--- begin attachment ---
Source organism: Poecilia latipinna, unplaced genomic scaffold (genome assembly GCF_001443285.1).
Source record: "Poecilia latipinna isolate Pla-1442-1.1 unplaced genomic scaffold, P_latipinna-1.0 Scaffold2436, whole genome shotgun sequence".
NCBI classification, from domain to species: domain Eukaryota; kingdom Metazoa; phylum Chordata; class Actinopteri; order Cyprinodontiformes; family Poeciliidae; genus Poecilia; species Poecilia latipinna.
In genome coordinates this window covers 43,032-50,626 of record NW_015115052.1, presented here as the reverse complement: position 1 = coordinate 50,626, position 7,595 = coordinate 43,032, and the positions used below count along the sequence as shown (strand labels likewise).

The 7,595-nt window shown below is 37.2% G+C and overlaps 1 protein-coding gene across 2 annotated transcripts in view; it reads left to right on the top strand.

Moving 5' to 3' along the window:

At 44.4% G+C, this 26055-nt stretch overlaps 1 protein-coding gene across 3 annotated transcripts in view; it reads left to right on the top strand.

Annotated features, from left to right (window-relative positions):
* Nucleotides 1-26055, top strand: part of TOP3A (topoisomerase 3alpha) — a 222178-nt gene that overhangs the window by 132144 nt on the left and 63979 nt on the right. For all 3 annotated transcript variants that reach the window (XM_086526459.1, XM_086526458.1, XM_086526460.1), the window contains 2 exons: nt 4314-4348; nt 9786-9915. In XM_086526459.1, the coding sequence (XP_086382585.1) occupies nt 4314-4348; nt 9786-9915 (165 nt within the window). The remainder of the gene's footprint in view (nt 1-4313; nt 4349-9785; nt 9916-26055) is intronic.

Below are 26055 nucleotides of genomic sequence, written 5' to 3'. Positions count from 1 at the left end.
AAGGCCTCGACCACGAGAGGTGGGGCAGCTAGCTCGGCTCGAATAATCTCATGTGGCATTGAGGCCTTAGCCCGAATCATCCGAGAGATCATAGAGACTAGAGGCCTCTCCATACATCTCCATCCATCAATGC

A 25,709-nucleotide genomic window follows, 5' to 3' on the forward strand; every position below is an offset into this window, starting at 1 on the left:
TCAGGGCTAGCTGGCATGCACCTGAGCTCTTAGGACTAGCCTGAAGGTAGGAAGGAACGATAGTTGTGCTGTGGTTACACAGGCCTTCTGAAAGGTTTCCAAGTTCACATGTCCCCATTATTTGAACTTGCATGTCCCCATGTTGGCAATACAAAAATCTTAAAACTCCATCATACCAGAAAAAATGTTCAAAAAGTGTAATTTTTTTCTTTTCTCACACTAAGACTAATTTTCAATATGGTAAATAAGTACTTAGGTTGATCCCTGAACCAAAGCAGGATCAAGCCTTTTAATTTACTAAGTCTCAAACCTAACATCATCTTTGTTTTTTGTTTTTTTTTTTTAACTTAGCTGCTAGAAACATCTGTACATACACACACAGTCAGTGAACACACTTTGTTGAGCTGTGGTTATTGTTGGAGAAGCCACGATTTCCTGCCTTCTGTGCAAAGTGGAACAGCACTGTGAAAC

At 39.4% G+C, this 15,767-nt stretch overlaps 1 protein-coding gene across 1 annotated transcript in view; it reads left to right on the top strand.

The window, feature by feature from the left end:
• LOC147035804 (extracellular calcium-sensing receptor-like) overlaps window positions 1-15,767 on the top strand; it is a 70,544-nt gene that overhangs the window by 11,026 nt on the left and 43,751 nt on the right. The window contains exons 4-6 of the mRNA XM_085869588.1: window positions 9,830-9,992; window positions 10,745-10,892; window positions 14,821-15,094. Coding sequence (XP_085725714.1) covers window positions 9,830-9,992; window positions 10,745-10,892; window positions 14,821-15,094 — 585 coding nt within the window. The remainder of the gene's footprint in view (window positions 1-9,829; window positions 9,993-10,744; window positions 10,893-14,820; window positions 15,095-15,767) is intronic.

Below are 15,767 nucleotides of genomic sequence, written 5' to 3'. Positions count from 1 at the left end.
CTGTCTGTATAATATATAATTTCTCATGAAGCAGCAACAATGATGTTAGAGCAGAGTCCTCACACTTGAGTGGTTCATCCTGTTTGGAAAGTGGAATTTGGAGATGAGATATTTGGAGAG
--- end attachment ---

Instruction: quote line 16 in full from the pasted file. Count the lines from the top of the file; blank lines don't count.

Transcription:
• LOC147035804 (extracellular calcium-sensing receptor-like) overlaps window positions 1-15,767 on the top strand; it is a 70,544-nt gene that overhangs the window by 11,026 nt on the left and 43,751 nt on the right. The window contains exons 4-6 of the mRNA XM_085869588.1: window positions 9,830-9,992; window positions 10,745-10,892; window positions 14,821-15,094. Coding sequence (XP_085725714.1) covers window positions 9,830-9,992; window positions 10,745-10,892; window positions 14,821-15,094 — 585 coding nt within the window. The remainder of the gene's footprint in view (window positions 1-9,829; window positions 9,993-10,744; window positions 10,893-14,820; window positions 15,095-15,767) is intronic.